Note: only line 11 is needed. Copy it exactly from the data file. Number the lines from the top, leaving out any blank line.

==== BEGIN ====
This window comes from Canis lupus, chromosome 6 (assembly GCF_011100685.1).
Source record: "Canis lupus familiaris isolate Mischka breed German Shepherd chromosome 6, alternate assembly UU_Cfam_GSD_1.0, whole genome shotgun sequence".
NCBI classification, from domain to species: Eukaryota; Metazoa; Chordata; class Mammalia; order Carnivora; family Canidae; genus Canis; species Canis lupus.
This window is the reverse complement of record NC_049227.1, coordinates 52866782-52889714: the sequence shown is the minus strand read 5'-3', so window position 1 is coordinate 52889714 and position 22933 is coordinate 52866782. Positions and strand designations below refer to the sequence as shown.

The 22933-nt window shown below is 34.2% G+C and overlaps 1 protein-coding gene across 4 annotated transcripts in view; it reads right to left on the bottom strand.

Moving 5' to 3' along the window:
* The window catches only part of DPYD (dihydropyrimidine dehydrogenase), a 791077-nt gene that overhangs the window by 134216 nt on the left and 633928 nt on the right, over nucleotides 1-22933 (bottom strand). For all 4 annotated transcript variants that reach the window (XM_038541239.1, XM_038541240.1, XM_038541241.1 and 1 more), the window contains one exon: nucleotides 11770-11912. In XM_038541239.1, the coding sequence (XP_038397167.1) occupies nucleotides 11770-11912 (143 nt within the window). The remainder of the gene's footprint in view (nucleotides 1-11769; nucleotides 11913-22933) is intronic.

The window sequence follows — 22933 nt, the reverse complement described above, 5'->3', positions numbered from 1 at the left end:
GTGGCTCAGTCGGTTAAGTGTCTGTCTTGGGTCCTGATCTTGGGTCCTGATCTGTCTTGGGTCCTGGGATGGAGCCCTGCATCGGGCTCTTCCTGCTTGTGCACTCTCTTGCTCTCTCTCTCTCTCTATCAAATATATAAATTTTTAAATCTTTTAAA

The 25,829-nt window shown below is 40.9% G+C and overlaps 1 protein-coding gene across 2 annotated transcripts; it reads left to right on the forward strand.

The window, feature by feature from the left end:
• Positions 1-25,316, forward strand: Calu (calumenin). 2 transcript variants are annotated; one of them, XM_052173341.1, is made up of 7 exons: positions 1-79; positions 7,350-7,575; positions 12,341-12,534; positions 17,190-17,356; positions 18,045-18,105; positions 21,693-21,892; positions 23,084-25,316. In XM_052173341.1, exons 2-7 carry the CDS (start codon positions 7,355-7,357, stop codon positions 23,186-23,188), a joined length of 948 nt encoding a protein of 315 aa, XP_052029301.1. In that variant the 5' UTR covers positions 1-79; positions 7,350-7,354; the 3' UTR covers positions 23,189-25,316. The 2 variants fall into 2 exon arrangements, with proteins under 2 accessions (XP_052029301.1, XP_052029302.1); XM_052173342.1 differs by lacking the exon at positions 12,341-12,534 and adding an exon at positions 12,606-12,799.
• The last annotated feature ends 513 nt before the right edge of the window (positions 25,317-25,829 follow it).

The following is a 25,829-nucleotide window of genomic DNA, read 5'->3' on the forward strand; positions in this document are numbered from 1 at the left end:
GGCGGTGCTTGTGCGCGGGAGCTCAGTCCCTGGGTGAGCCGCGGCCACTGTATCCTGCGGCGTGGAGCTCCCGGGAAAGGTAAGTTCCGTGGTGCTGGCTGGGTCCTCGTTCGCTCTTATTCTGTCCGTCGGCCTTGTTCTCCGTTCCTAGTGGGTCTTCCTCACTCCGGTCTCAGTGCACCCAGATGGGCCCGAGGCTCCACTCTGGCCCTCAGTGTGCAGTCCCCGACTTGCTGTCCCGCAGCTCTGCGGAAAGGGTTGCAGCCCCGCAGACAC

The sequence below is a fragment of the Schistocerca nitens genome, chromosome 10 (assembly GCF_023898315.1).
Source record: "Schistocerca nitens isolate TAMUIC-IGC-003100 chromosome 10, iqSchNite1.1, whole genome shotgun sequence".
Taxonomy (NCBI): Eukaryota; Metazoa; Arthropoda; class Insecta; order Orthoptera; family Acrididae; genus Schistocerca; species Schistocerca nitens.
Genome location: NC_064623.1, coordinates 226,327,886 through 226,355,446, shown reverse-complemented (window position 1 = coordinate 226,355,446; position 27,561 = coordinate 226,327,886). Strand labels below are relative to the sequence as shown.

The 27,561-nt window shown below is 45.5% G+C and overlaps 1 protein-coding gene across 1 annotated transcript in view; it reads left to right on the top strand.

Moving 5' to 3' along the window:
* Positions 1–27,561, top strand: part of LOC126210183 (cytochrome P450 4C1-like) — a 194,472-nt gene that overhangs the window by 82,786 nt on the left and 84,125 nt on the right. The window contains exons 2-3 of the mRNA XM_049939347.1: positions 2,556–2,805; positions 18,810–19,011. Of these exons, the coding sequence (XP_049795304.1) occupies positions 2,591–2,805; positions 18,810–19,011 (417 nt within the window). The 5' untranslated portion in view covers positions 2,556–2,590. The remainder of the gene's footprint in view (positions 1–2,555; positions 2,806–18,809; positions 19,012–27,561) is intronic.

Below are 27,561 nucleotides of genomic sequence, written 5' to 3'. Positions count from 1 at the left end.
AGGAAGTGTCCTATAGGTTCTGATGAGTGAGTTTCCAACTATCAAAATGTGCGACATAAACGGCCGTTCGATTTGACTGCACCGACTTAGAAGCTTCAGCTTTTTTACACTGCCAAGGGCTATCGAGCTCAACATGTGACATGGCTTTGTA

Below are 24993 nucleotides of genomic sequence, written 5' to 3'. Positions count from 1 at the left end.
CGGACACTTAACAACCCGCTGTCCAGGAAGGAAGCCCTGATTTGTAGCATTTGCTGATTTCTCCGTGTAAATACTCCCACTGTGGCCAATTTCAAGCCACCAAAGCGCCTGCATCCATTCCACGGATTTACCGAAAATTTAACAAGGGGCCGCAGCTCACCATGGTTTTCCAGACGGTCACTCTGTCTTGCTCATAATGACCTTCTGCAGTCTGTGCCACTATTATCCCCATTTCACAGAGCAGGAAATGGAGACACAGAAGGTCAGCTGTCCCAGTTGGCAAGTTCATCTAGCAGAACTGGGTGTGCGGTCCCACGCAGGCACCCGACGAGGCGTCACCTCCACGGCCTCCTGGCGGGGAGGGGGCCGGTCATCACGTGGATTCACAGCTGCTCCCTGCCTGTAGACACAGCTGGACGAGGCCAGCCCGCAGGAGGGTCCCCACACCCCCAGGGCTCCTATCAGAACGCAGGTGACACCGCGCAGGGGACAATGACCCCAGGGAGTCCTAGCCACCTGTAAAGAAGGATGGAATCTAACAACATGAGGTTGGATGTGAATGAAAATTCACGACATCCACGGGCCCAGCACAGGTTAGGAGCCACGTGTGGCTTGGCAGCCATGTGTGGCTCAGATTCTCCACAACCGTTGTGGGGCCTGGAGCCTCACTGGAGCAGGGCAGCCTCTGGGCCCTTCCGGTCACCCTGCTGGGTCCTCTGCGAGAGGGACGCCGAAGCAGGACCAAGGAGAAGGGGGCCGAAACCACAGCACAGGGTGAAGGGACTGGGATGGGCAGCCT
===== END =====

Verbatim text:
The window, feature by feature from the left end: